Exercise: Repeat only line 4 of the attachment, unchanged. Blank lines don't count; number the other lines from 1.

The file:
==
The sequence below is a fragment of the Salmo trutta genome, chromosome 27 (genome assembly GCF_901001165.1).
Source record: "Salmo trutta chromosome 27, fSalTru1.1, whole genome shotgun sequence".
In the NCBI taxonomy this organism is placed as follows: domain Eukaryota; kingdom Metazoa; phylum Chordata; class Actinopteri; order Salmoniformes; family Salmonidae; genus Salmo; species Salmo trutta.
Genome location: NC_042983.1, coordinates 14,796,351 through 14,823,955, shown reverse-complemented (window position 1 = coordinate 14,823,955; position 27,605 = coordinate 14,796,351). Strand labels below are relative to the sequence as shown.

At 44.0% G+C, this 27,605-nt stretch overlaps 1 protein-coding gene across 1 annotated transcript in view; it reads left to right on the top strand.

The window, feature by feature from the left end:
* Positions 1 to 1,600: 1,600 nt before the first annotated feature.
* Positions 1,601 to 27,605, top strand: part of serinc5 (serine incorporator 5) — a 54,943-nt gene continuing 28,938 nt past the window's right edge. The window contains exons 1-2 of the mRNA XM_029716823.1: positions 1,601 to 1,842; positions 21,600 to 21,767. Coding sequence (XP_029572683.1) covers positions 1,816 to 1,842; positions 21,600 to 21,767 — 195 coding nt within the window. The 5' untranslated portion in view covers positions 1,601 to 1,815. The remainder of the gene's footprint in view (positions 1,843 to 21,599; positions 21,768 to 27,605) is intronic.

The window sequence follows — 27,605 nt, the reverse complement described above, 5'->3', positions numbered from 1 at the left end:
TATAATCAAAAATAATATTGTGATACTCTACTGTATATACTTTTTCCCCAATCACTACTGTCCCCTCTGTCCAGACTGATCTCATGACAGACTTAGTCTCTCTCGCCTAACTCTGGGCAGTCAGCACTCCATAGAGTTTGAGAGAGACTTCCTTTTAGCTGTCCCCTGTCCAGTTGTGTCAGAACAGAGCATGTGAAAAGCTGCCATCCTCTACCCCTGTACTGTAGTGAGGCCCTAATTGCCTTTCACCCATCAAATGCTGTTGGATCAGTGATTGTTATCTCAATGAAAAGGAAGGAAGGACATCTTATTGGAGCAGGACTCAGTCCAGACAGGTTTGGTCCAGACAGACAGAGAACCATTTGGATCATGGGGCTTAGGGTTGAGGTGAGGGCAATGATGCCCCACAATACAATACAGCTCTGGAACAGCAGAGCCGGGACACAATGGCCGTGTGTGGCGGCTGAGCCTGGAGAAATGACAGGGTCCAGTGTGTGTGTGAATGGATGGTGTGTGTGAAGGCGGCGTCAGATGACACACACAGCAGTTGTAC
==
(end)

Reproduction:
Genome location: NC_042983.1, coordinates 14,796,351 through 14,823,955, shown reverse-complemented (window position 1 = coordinate 14,823,955; position 27,605 = coordinate 14,796,351). Strand labels below are relative to the sequence as shown.